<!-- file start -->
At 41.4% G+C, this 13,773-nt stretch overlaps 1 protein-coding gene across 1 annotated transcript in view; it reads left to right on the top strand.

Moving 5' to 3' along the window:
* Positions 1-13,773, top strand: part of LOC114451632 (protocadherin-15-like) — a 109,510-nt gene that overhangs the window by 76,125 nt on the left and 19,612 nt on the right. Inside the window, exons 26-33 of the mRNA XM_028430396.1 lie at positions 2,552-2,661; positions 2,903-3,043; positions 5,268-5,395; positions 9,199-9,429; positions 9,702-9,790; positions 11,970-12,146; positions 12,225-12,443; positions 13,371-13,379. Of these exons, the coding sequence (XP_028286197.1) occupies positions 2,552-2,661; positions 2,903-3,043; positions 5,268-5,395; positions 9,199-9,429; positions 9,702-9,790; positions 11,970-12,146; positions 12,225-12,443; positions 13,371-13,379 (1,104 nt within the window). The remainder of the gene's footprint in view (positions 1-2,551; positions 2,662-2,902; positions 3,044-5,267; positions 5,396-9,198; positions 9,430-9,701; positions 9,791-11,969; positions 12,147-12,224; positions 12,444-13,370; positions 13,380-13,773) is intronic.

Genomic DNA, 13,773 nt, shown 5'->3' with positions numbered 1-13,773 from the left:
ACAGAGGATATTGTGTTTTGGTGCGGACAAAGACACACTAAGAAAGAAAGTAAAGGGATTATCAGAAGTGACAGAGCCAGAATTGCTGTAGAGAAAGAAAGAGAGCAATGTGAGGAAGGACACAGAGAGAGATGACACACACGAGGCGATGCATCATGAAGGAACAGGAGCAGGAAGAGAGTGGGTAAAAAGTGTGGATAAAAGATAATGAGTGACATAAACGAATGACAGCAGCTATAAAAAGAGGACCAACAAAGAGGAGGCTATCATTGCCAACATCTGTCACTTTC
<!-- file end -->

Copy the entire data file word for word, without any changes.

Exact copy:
At 41.4% G+C, this 13,773-nt stretch overlaps 1 protein-coding gene across 1 annotated transcript in view; it reads left to right on the top strand.

Moving 5' to 3' along the window:
* Positions 1-13,773, top strand: part of LOC114451632 (protocadherin-15-like) — a 109,510-nt gene that overhangs the window by 76,125 nt on the left and 19,612 nt on the right. Inside the window, exons 26-33 of the mRNA XM_028430396.1 lie at positions 2,552-2,661; positions 2,903-3,043; positions 5,268-5,395; positions 9,199-9,429; positions 9,702-9,790; positions 11,970-12,146; positions 12,225-12,443; positions 13,371-13,379. Of these exons, the coding sequence (XP_028286197.1) occupies positions 2,552-2,661; positions 2,903-3,043; positions 5,268-5,395; positions 9,199-9,429; positions 9,702-9,790; positions 11,970-12,146; positions 12,225-12,443; positions 13,371-13,379 (1,104 nt within the window). The remainder of the gene's footprint in view (positions 1-2,551; positions 2,662-2,902; positions 3,044-5,267; positions 5,396-9,198; positions 9,430-9,701; positions 9,791-11,969; positions 12,147-12,224; positions 12,444-13,370; positions 13,380-13,773) is intronic.

Genomic DNA, 13,773 nt, shown 5'->3' with positions numbered 1-13,773 from the left:
ACAGAGGATATTGTGTTTTGGTGCGGACAAAGACACACTAAGAAAGAAAGTAAAGGGATTATCAGAAGTGACAGAGCCAGAATTGCTGTAGAGAAAGAAAGAGAGCAATGTGAGGAAGGACACAGAGAGAGATGACACACACGAGGCGATGCATCATGAAGGAACAGGAGCAGGAAGAGAGTGGGTAAAAAGTGTGGATAAAAGATAATGAGTGACATAAACGAATGACAGCAGCTATAAAAAGAGGACCAACAAAGAGGAGGCTATCATTGCCAACATCTGTCACTTTC